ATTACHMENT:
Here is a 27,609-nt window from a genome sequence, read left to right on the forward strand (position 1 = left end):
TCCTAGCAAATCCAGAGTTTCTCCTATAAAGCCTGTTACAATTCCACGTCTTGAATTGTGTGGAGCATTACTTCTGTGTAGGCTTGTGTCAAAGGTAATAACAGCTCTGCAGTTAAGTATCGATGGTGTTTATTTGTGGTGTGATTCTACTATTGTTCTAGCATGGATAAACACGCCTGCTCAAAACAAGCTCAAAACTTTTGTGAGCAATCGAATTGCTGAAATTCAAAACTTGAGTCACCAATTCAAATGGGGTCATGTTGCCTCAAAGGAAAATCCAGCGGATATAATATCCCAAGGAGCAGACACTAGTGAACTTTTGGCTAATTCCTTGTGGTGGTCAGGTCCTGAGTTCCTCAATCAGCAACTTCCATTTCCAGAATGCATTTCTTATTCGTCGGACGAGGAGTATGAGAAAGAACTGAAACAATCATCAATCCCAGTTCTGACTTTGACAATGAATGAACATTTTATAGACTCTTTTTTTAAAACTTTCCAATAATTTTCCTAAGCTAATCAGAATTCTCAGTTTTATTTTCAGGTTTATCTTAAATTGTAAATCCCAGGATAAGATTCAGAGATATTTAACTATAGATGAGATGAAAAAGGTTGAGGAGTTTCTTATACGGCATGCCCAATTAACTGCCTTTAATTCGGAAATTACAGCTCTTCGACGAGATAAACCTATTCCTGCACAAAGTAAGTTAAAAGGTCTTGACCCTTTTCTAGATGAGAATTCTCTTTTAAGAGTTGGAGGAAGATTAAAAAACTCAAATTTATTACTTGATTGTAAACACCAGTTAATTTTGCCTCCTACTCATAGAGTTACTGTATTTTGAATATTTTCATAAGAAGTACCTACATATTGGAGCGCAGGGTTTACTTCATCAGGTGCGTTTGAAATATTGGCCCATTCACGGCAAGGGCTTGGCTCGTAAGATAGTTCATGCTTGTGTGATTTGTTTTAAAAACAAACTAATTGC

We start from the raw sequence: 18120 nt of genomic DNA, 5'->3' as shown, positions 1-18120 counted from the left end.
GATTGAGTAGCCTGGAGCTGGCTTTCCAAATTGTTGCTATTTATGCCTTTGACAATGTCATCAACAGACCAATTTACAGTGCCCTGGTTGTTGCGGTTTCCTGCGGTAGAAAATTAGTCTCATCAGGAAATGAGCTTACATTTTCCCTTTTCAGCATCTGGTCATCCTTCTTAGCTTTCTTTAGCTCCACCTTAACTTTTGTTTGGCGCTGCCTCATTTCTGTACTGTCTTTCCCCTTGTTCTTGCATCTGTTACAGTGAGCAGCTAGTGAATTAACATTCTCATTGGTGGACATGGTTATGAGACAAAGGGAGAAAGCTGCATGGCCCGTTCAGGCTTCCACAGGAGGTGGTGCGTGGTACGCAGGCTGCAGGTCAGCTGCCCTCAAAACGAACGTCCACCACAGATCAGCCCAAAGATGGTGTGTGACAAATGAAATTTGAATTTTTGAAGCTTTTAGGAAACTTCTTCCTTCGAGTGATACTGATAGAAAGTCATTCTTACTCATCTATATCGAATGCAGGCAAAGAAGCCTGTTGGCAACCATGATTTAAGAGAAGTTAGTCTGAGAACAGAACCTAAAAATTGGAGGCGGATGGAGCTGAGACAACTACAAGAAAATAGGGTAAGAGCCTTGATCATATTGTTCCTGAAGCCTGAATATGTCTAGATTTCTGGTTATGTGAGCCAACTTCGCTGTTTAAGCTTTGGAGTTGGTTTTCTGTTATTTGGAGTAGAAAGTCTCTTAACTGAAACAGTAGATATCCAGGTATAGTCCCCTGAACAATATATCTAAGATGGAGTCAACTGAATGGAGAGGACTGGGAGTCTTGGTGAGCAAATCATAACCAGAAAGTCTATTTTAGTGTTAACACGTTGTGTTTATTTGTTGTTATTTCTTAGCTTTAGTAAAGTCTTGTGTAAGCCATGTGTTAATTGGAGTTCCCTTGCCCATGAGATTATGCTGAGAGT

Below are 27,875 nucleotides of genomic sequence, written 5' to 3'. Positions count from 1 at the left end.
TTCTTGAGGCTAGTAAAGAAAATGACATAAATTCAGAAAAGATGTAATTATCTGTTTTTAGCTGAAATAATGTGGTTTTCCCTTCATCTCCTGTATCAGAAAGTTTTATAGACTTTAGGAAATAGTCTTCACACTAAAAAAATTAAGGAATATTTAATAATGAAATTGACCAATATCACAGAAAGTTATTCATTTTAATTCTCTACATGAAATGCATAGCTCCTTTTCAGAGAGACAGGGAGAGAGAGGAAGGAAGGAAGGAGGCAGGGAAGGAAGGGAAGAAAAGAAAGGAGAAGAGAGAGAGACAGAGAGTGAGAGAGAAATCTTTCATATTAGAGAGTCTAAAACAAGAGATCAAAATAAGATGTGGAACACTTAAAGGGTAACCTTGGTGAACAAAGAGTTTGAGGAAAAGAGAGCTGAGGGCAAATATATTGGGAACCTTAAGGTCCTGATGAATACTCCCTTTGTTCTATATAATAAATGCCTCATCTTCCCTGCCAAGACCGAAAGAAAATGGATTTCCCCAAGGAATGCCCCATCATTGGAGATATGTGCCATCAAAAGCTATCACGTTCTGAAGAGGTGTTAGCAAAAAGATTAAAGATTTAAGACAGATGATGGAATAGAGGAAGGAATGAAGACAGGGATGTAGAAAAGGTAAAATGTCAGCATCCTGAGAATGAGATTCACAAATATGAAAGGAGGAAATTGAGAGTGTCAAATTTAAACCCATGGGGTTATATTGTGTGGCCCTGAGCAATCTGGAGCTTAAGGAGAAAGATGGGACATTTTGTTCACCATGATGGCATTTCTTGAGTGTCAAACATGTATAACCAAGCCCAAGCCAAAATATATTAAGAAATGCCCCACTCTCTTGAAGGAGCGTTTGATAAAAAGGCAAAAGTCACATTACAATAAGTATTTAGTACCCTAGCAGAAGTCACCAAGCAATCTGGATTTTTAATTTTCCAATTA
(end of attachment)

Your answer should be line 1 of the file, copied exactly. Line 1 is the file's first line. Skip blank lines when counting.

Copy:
Here is a 27,609-nt window from a genome sequence, read left to right on the forward strand (position 1 = left end):